The granddaughter of a dairy farmer, I was reared near the historic town of Waterford, and grew up appreciating my cultural heritage. The family loved corn roasts and square dances; I have to admit, the sound of a polka still gets my foot tapping! But it wasn’t until my husband and I moved to Southern California, and then returned to NW Pennsylvania that I was able to see how special this area really is. However, when it was time to return to Erie, one could understand why I didn’t want to leave the sunny beaches and easy (1980’s) lifestyle. It was quite an adjustment for our family. All three kids were now in school and we were looking for our forever home. My husband and I had made the decision for me to continue my career as a stay-at-home Mom, by the way, one of the best decisions we ever made. I jumped into helping out at the kid’s schools and became involved in our church.
One of the organizations available to me was the Parent Teacher Association (PTA). After signing up and attending a meeting, they assigned me the role of chaplain. At the teacher appreciation luncheon, I gave a devotional that I hoped would encourage the faculty as they enjoyed the summer respite. It was about Frank Lloyd Wright as a young boy, and goes something like this.
Frank was visiting an uncle’s farm one cold, Wisconsin winter. In the morning, after a fresh snow fall, he followed the elder uncle across a broad pasture toward the barn. When stopping at the gate the uncle turned back and looked at their tracks in the snow. Pointing out his own tracks, which etched a straight line from gate to gate, he spoke to Frank. “Look how my steps follow a direct route from the other end of the pasture to here”, he said proudly. “But yours”, he scolded, “zig zag from the old apple tree to the frozen berry bush to the broken fence post. You were all over the pasture! Do you see how much time you wasted coming across the snow?” Out loud, the boy replied, “Yes Uncle” but inwardly, Frank Lloyd Wright determined never to miss most things in life…. as his uncle had.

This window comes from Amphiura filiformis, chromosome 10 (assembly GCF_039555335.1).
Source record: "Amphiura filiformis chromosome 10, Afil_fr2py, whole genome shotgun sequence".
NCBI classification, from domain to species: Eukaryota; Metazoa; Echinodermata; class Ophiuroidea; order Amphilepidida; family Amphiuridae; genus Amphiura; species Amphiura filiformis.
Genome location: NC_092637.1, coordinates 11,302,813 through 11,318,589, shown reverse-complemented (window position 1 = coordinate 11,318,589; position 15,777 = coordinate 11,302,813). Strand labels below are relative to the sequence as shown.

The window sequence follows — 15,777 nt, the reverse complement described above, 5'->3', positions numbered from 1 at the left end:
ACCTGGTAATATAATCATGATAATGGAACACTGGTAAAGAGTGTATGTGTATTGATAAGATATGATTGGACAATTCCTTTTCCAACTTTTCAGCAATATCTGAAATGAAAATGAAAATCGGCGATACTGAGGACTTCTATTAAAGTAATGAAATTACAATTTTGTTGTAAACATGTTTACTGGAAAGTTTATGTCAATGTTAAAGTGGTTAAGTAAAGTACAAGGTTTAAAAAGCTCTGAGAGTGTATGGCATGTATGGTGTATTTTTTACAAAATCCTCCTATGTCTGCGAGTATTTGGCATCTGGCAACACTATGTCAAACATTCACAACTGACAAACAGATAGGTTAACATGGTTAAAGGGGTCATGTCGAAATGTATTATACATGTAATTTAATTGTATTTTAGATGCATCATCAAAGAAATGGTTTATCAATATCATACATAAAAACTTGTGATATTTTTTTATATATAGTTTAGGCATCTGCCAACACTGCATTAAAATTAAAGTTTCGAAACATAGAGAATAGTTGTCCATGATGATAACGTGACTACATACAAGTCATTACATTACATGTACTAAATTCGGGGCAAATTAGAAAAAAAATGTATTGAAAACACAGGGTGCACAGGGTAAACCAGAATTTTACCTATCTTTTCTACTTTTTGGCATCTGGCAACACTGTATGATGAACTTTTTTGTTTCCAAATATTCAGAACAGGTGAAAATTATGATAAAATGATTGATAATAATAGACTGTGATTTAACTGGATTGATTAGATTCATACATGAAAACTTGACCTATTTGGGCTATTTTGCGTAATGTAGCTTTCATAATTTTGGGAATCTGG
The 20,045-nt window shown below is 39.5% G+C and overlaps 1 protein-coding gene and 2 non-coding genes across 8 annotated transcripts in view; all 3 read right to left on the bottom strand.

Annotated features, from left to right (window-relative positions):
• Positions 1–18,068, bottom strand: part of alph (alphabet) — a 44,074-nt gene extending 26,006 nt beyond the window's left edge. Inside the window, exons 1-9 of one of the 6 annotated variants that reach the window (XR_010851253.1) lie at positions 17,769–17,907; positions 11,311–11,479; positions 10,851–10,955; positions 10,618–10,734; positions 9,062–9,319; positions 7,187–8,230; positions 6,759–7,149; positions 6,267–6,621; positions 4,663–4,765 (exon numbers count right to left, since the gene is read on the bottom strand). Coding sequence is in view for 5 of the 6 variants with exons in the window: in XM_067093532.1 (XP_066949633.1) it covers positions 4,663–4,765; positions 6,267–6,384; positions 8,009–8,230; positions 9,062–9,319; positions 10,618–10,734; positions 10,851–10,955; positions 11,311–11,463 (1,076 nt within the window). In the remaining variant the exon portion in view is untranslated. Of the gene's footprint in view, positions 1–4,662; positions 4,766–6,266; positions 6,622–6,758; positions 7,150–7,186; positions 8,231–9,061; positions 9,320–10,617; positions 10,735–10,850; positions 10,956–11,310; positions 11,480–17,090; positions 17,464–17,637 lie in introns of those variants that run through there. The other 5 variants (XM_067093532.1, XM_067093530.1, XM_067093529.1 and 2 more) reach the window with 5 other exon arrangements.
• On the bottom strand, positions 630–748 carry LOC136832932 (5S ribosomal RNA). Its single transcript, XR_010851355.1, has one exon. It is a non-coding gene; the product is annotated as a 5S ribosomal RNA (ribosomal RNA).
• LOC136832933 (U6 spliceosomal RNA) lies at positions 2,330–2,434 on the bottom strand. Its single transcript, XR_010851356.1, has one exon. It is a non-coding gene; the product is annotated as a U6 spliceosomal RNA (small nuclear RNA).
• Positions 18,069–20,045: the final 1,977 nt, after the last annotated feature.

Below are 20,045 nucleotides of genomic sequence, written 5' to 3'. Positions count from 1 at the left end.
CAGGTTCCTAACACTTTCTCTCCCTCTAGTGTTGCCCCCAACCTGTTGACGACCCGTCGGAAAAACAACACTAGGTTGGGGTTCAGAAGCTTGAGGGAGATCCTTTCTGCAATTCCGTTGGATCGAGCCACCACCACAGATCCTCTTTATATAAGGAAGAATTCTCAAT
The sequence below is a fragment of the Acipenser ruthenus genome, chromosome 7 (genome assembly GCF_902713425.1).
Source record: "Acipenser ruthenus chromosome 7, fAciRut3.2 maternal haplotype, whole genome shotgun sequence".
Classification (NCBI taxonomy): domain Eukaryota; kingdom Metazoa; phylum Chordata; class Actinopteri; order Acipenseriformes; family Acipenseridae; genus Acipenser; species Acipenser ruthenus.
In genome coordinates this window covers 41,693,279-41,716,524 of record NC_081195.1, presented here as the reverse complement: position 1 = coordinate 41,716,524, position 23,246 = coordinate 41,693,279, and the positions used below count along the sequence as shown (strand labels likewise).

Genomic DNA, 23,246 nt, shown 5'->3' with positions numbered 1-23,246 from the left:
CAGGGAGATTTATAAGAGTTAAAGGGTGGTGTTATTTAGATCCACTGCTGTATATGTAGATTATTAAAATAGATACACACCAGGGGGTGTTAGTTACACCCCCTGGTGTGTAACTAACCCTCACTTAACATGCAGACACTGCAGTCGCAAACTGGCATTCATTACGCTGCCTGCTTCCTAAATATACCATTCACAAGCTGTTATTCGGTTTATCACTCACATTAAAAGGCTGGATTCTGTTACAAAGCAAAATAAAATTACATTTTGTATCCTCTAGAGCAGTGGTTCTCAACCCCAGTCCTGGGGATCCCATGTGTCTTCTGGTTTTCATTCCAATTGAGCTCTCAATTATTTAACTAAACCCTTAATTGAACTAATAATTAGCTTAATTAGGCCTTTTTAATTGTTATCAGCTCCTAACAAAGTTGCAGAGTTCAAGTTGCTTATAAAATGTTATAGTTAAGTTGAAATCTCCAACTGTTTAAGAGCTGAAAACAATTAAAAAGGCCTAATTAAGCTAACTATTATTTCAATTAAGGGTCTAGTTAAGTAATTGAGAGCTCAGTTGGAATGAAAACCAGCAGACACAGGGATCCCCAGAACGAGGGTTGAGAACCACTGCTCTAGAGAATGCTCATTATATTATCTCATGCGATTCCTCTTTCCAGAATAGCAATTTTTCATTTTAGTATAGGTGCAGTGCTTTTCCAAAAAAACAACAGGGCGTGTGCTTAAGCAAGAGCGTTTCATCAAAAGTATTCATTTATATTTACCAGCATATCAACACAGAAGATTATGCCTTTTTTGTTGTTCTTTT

Wright went on to be a highly sought-after architect from 1893 – 1959. One of his designs, Graycliff House sits on the cliffs of Lake Erie near Buffalo. As I mentioned in A Preacher and a Plague part 2, he was famous for designing rooms that are in harmony with each other. For him, a door was not just a door, it functioned as more than a way to get from one room to the next. He designed each doorway to give a hint, a foretaste of what was in the next space. There is symmetry to his design that involves the entire structure. He also situated his buildings so they were in harmony with their natural surroundings. Wright had learned an important lesson from his uncle which he incorporated into architecture. Which is, there is more to life than just getting from gate to gate.
“Teach me Your way, O Lord, that I may walk and live in Your truth; direct and unite my heart to reverence and honor Your name” (Psalm 86:11).
And if we didn’t know it before, haven’t we learned in 2020, life rarely takes the most linear path?